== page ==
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Lighting a gas grill is a simple as opening the propane tank valve (lefty loosey righty tighty), turning the dial on the grill to start the gas flowing, and hitting the striker button. Charcoal is a bit more complicated. My preferred way to light charcoal is with a charcoal chimney, since it’s efficient and doesn’t require lighter fluid. Pour the charcoal into the main compartment of the chimney, stick some balled up newspaper in the lower compartment, light the paper, and wait. Once most of the charcoal is covered with a light grey ash you dump it in the bbq and off you go (lump charcoal doesn’t ash though, so just give it about 15 minutes). If you’re more into playing with fire there are some different torches out there, or low-tech methods like filling an egg carton with briquets and lighting it on fire. I saw one guy on youtube who covered his pile of briquets with an olive-oil soaked paper towel that he then lit on fire, and that seemed to work fine as well. Really the most important thing is to avoid lighter fluid if you can, since it (unlike propane) imparts a nasty chemical flavor to the air and the food (and match-light charcoal is just briquets soaked in lighter fluid, so avoid that too!).

If you have to go the lighter fluid route (which, again, I advise against in the strongest possible terms) I recommend spreading the coals out, hitting them with the fluid, then rearranging them into a pyramid shape before lighting from the bottom. Spread them out again once they’re coated with ash.


Step 3: Grill!

Ugh, finally, right? Whose idea even was this? If you haven’t ordered in yet, there are different ways to approach grilling depending on what you’re preparing.

1. Direct heat

This is just what it sounds like — you light your fire, you place your food items above said fire, and flame them into becoming their best selves. This method is good for things like steaks, burgers, sausage, chicken legs, kebabs, corn cobs, and veggies. When cooking meat like a steak or a burger over direct heat, give it a 90-degree turn when it’s halfway done on each side, to get those sexy grill marks, and try to avoid flipping meat more than once. If you have a gas grill that came with searing plates, use them to get a nice crust on the outside of your steak.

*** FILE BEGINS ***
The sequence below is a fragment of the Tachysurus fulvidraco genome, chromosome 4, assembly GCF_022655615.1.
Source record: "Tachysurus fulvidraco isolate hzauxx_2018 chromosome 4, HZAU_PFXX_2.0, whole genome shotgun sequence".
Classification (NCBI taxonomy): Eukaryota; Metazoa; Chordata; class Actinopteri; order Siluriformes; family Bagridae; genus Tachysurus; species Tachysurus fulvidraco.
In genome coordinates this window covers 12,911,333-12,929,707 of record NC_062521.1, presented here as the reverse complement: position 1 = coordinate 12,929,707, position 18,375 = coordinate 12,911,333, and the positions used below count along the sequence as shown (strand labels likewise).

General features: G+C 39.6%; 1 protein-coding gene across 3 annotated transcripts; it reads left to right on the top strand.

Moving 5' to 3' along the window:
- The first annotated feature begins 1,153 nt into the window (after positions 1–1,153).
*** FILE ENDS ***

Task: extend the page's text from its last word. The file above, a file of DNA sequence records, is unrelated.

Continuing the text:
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sexy grill marks on a tri tip I made recently

2. Indirect heat

Indirect or convection cooking is when you cook food by heating up the air around it. To do this you need a 2-zone temperature setup, where you’ve got higher heat on one side of the grill and lower or no heat on the other. On a gas grill you can easily adjust to a 2-zone setup via the burner dials; with a charcoal grill it’s a bit less precise and involves piling your coals on just one side. This method is used for low-and-slow cooking, or for when you need more temperature regulation throughout the cooking process or are grilling foods that cook at different rates. Indirect heat can be used for things like roasts, whole chickens, ribs, brisket, pork shoulder, and certain delicate fish and vegetables. I did a beer chicken this way recently on a gas grill and the results were fantastic.

3. Smoking

Proper smoking is really best achieved with an actual smoker, but charcoal and gas grills can be used to add delicious smoky flavor to your food too. Get some wood chips and soak them in water for at least an hour before cooking, then make a foil pouch: dump the chips into the center of a large sheet of tin foil, then fold it over on itself and seal all the edges tightly. Poke lots of holes in the top for the smoke to escape. Place the pouch on the coals or over the burner until smoke starts to emerge from the holes, then move it somewhere off to the side that’s not directly beneath your food. Open the grill vents and close the lid to let the smoke swirl all around inside and flavor your food. Delicious!